Puppy Health Checklist - 12 Weeks

Dr Alice Marshall - Veterinarian

Puppy Health Checklist - 12 Weeks

Having a new puppy is exciting. It can also be a steep learning curve! There are a lot of new things to learn for both you and your puppy.

At 12-weeks old your puppy is still like a baby. Here are some helpful things that you can check off to reassure yourself that your puppy is healthy and starting life off on the right paw.

Vaccinations

Puppies and adult dogs require vaccines to protect against life-threatening illnesses. Depending on your location and lifestyle, your puppy may need both 'core' and 'non-core' vaccines. Check what your puppy has received and make an appointment with your vet to discuss the best regime to protect your puppy.

Worming & Parasite Control

Puppies can be infected with worms from their mothers, from dogs they interact with and from their environment. They should be wormed every two weeks until they are 12 weeks of age. From then, they need to be wormed every month until they are six months old. From six months old, depending on the product, worming dogs every three months will maintain effective prevention. Again, this approach may differ from dog-to-dog and it’s best that you speak with your vet team to get things just right.

Diet

If possible, feed your puppy the food they're used to for their first few days at your house. When they are little, provide small, regular meals, and if you transition to a new food, do this gradually to help minimise stomach upsets. ‘Complete and balanced’ nutrition is essential, particularly during their rapid growth phase (the first one to two years depending on breed/size). Look for an ‘AAFCO statement’ which indicates that the brand truly knows how to make good food. As nutrition is key to good life-long health, speak to pet care professionals and trustworthy experts who have first-hand experience to find the best diet for your puppy.

General Health

Your puppy's eyes should be clear, without discharge, and they should not be squinting, red or sore. Their coat should be glossy, not brittle or with a large amount of dandruff, and their skin should be pink, not red and itchy. Wounds or sores should be absent and addressed quickly if present.

Your puppy should not regularly vomit or have prolonged bouts of diarrhoea. Your puppy should be energetic and not lethargic. If your puppy displays any of these signs - or others you may be worried about - get them checked out by a vet right away.

Socialisation

Once your puppy is fully vaccinated, you can socialise them outside your house.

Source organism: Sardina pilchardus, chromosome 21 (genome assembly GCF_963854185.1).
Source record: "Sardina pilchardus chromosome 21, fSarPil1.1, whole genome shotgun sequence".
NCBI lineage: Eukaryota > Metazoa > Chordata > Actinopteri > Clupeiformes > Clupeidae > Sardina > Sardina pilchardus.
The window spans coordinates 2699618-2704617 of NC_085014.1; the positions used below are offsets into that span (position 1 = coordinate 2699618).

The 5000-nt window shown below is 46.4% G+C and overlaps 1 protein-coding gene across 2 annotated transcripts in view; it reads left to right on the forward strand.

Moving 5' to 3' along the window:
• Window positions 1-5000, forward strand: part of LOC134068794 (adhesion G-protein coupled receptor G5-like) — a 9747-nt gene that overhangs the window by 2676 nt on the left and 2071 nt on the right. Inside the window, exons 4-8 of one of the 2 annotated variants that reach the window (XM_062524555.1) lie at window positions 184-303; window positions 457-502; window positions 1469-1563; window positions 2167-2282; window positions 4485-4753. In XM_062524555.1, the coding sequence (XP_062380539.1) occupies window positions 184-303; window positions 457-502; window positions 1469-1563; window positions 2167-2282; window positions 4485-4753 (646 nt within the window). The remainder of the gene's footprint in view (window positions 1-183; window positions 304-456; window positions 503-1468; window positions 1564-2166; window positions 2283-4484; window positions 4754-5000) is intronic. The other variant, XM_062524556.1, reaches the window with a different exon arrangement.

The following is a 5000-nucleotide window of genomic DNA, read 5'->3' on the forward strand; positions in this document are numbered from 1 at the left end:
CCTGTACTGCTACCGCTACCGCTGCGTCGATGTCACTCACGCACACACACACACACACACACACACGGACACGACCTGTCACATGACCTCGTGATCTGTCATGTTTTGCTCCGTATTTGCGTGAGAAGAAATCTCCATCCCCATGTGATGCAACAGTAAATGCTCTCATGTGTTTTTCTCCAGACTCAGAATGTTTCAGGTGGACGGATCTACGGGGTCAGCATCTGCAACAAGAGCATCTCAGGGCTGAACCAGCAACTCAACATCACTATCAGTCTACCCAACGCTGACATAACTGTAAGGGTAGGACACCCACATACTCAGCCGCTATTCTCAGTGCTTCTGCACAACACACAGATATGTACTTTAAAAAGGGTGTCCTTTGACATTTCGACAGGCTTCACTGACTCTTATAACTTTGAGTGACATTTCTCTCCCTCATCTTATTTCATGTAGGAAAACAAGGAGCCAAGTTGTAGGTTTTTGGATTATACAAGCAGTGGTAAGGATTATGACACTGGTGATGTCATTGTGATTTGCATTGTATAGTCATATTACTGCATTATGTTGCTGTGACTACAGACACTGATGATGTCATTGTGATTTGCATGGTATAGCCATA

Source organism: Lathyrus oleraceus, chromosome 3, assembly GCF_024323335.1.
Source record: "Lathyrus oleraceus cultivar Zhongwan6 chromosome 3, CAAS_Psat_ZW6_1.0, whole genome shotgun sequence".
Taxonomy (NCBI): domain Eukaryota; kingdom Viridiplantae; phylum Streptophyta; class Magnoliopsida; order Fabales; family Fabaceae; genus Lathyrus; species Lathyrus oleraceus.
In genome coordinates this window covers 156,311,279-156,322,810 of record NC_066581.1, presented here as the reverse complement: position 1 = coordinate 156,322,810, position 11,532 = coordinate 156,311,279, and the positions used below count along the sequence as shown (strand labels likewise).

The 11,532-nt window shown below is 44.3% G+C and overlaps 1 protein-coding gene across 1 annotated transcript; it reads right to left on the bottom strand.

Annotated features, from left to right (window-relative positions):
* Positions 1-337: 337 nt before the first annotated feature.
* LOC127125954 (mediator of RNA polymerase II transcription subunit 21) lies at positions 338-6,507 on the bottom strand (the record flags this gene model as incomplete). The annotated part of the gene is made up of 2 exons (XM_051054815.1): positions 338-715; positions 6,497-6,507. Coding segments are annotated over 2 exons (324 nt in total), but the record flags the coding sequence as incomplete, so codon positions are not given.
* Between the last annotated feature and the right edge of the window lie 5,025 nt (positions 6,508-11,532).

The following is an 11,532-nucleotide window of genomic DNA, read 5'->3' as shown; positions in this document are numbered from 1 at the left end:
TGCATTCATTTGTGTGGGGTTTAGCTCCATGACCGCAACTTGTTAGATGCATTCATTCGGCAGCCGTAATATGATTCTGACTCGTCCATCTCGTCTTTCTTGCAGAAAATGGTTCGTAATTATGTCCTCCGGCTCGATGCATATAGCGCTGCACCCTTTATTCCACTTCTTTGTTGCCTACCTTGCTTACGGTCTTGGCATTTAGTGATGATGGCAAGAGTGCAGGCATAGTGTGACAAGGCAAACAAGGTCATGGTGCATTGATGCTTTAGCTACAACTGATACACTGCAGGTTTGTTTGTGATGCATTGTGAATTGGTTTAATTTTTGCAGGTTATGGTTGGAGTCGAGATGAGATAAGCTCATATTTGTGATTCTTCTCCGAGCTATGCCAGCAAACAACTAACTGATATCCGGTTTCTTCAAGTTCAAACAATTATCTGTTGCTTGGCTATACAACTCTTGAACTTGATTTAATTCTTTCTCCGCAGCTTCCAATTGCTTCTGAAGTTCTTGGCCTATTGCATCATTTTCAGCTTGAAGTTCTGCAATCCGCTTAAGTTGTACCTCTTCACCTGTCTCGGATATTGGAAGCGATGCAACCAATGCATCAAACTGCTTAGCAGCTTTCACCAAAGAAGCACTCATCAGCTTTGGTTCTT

Introducing them to new situations and people in a positive manner is a great way to encourage healthy associations for life and a happy, confident dog. Instead of punishing incorrect behaviour, always reward their good behaviour and calm reactions. Remember, your puppy is still like a baby and learning, so they will make mistakes. Reacting calmly and rewarding their good behaviour will help them learn.

Puppy classes are a great way to help build your puppy's confidence and assist them in learning basic commands. Puppy training also strengthens the bond they have with you.

Gradually introduce them to the car, grooming, being handled and having their ears, eyes and other body parts checked.

Routine

Puppies thrive on routine, so try to establish a consistent routine and rules from a young age. Reward to reinforce good behaviour and ignore bad behaviour. Remember that growing and learning is tiring, so keep training sessions fun and short.

Providing a crate, hiding places or cosy bed in a quiet, draft-free place where your puppy can rest undisturbed is crucial in helping them settle. Having a place to retreat is important. Beginning to leave them alone for short periods can help guard against separation-related distress.

Support

Find a vet and a nurse team you like and regularly visit with your puppy. Positive interactions at the vet and getting your puppy used to handling and gentle examinations can help them from becoming overly anxious in these situationsas they get older. Talk to your vet about common issues and illnesses to be aware of with your breed and consider if pet insurance is right for you.

This article is for general information only. We recommend that you seek your veterinarian's advice regarding any health concerns, treatment, and dietary help for your pet.

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